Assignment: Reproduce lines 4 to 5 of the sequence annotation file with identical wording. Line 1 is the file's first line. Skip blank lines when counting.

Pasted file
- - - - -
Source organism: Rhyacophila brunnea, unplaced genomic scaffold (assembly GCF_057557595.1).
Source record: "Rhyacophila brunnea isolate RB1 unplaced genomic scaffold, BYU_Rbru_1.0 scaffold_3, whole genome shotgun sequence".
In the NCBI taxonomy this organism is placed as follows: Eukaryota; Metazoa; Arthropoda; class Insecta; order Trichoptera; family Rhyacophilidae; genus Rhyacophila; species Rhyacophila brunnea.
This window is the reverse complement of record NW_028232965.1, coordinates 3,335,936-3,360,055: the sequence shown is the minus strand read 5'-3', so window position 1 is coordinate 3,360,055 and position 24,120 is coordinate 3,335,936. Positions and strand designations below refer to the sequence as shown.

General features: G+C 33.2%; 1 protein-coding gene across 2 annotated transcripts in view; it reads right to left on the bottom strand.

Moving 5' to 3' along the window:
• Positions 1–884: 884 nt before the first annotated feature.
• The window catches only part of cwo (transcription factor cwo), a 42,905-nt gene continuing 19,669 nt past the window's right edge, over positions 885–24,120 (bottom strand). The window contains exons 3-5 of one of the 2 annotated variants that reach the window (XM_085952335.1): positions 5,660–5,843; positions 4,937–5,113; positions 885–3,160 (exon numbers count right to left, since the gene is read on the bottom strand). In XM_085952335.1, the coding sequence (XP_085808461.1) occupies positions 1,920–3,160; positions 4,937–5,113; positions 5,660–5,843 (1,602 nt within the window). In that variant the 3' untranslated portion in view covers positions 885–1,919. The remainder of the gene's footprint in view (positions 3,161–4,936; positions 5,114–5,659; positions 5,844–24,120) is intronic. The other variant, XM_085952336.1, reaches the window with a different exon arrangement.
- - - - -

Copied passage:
This window is the reverse complement of record NW_028232965.1, coordinates 3,335,936-3,360,055: the sequence shown is the minus strand read 5'-3', so window position 1 is coordinate 3,360,055 and position 24,120 is coordinate 3,335,936. Positions and strand designations below refer to the sequence as shown.

General features: G+C 33.2%; 1 protein-coding gene across 2 annotated transcripts in view; it reads right to left on the bottom strand.